2010 – 2012: MSc in Food Policy, City University London (Distinction)
1988 – 1989: MSc in Nutrition, King’s College London
1982 – 1985: BSc in Food Science, Food Economics & Marketing, University of Reading
Rebecca is a Teaching Fellow on the IFSTAL (Innovative Food Systems Teaching and Learning IFSTAL) project at City's Centre for Food Policy. She shares this post with Annabel de Frece and both are based in the Centre for Food Policy. IFSTAL is a postgraduate, multi-disciplinary, inter-university project which aims to promote food systems thinking in order to address the global food crisis. A former BBC radio producer and a food journalist for some 15 years Rebecca is currently writing up her PhD which looks at the interaction between food policy and the UK media. Her thesis takes as a case study UK Department of Health recommendations on red and processed meat consumption and cancer. Her research interests include food policy, food in the media, food poverty, food banks and food security.
See Dr Rebecca Wells' full staff profile
Follow Dr Rebecca Wells at twitter.com/wellsrebecca
Annabel is a Teaching Fellow on the IFSTAL (Innovative Food Systems Teaching and Learning IFSTAL) project at City's Centre for Food Policy. She shares this post with Rebecca Wells and both are based in the Centre for Food Policy. IFSTAL is a postgraduate, multi-disciplinary, inter-university project which aims to promote food systems thinking in order to address the global food crisis. Annabel’s background is in agricultural livelihoods and the links between policy, the environment and social and cultural systems. Her doctoral research in the Yucatán, Mexico explored local meanings attached to the milpa and the interactions between farmers, development interventions and environmental narratives.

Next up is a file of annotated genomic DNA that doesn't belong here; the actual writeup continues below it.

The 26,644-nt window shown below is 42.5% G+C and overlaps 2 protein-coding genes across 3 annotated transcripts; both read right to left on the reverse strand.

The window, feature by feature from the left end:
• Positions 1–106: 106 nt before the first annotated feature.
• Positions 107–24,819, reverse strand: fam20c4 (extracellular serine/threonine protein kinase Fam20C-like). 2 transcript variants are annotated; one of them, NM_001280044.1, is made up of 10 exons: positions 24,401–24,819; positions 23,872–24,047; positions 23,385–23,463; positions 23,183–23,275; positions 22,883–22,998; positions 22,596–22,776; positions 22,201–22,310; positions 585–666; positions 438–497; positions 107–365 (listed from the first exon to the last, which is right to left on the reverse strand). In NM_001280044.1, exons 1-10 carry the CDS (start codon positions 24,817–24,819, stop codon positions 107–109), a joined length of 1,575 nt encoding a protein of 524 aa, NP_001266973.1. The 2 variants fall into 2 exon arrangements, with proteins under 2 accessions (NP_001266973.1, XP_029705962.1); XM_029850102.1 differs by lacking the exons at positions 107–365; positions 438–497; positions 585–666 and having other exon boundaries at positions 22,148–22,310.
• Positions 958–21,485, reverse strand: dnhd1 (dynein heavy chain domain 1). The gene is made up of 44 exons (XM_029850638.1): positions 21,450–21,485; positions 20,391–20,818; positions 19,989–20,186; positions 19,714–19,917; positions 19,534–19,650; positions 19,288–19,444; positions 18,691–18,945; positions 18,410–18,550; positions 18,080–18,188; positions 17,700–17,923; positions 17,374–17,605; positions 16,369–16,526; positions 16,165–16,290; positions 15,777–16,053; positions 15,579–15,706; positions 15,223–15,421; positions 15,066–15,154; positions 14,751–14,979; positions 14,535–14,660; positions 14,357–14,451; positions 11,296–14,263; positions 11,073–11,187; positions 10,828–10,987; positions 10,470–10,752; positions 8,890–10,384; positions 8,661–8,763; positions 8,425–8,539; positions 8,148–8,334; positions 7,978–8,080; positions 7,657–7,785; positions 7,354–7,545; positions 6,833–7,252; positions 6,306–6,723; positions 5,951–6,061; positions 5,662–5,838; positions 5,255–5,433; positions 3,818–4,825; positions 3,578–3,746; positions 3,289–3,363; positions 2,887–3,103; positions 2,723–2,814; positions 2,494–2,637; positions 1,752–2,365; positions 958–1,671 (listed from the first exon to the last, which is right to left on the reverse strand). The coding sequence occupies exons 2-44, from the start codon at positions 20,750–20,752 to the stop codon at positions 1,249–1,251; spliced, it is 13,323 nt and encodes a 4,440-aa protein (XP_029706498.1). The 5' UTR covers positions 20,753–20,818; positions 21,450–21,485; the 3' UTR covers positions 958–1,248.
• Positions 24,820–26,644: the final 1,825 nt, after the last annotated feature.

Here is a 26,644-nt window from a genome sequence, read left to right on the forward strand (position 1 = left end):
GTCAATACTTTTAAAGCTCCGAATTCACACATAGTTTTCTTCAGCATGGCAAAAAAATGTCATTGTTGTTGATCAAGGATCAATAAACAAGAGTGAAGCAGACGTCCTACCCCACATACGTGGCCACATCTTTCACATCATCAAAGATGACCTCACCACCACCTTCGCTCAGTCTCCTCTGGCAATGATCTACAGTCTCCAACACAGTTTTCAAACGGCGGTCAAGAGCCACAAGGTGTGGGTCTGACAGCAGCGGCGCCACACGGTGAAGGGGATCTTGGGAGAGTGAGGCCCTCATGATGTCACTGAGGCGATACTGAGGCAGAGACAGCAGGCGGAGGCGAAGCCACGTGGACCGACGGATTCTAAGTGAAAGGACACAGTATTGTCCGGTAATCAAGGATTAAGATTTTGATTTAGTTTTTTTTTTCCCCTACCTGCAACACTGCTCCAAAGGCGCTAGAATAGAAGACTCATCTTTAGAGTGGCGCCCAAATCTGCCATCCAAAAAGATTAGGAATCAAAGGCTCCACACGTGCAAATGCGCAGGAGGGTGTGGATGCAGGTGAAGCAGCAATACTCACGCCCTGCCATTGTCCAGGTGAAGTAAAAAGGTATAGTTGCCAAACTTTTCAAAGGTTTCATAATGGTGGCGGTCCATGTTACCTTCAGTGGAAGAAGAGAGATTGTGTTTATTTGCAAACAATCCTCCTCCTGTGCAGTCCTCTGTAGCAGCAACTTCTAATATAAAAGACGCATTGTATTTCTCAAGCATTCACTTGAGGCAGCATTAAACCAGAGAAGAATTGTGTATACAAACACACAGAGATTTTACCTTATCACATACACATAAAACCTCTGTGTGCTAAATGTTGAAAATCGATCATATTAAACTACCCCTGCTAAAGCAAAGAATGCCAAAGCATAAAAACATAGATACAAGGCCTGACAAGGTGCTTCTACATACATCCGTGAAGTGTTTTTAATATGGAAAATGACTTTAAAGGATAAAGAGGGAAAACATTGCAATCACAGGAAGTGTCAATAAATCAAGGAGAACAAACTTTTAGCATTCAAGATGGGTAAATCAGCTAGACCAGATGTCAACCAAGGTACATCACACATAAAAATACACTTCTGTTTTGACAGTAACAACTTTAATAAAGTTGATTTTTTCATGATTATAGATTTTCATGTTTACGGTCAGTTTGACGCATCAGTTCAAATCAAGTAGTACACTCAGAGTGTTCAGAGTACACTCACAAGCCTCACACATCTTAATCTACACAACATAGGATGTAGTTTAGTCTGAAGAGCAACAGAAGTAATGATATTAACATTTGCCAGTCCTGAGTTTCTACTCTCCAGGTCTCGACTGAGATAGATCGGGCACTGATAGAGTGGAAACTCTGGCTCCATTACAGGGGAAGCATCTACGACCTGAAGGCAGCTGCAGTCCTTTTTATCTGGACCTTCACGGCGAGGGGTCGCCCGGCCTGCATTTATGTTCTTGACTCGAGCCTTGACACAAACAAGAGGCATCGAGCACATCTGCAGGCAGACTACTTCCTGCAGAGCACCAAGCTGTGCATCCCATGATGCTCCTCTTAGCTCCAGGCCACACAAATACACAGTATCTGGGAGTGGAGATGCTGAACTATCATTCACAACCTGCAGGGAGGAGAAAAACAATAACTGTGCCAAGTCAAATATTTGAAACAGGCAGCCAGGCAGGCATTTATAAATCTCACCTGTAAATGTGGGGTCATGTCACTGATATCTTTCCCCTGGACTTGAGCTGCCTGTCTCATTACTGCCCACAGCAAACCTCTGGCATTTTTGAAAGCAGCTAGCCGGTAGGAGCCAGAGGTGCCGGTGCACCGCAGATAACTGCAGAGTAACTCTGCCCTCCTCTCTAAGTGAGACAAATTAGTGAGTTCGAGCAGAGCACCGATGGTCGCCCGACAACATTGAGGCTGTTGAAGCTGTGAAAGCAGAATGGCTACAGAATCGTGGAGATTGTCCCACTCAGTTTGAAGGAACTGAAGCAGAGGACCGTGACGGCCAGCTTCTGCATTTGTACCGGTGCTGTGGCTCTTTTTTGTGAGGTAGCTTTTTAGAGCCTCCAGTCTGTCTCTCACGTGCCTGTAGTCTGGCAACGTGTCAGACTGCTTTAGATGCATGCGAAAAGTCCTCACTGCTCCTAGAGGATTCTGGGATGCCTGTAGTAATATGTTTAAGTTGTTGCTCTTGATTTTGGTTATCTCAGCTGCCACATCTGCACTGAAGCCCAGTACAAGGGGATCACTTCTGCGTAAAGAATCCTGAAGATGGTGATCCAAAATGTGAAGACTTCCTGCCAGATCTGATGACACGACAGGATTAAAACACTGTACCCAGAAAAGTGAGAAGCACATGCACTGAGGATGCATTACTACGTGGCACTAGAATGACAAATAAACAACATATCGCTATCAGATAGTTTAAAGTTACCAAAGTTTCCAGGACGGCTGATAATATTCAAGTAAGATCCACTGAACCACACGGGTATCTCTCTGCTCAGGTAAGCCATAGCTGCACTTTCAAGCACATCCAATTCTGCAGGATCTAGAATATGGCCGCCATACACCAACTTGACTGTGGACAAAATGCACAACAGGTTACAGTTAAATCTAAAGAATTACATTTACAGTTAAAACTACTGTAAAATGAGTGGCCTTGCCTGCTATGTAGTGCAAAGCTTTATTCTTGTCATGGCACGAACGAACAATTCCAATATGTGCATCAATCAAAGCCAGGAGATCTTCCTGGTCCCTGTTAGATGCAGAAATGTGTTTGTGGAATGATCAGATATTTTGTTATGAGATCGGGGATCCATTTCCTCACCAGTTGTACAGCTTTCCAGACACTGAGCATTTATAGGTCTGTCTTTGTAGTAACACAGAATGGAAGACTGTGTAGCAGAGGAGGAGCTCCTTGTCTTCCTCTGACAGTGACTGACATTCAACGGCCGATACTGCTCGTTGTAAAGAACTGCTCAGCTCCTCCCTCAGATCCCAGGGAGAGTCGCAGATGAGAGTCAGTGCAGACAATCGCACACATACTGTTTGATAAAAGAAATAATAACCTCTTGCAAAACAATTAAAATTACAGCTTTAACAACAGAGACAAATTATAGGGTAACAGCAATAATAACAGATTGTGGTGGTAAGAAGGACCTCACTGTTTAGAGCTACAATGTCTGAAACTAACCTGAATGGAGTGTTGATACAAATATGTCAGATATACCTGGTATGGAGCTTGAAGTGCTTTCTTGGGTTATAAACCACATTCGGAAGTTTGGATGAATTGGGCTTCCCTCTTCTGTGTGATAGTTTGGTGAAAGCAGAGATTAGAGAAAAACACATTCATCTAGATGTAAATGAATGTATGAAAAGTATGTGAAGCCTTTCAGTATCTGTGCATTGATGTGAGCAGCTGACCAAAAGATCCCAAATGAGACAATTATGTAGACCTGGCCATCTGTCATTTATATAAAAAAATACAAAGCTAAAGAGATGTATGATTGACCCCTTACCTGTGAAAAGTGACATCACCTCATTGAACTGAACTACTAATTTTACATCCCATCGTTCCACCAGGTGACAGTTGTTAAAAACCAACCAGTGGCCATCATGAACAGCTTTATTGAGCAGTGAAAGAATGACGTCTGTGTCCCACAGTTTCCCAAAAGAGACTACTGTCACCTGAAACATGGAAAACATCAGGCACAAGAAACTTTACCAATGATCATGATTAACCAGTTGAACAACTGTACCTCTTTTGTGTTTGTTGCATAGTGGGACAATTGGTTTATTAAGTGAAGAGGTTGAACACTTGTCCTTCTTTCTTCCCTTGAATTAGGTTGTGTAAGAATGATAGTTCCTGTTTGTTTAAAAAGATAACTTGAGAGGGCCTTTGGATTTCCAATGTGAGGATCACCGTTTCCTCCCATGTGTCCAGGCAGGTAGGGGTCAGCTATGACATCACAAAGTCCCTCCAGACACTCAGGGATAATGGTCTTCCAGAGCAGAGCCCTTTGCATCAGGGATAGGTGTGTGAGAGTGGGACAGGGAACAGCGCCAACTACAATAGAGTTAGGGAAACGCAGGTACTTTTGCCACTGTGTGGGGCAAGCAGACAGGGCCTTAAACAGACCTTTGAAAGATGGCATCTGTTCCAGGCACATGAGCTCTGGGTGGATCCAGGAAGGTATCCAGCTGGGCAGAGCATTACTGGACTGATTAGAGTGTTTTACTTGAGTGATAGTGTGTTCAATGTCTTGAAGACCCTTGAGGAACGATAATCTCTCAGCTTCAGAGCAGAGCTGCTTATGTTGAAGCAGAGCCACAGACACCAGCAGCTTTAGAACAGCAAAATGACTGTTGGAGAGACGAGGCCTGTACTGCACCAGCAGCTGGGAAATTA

She has taught on both undergraduate and post graduate courses in the fields of development studies and gender. Her interests include knowledge systems relating to the environment, development and inequality, teaching methods and pedagogy. She has conducted research in Ghana and India and she is also a distance learning tutor and course author at CEDEP/SOAS teaching gender and social inequality.
See Annabel de Frece's full staff profile
Learning and knowledge transfer processes of non-competitive collaborative groups and their role in shaping food sustainability policy.
A food policy analysis of the Indian National Food Security Act, and its potential impact on the urban poor.
Competing Claims in a Changing World: An Interpretive Analysis of Food Security Discourse in Lao PDR.
A critical analysis of NGO advocacy in UK nutrition policy: What is its role, impact and effectiveness?
Street food markets and consumer wellbeing: a study of developed urban city centres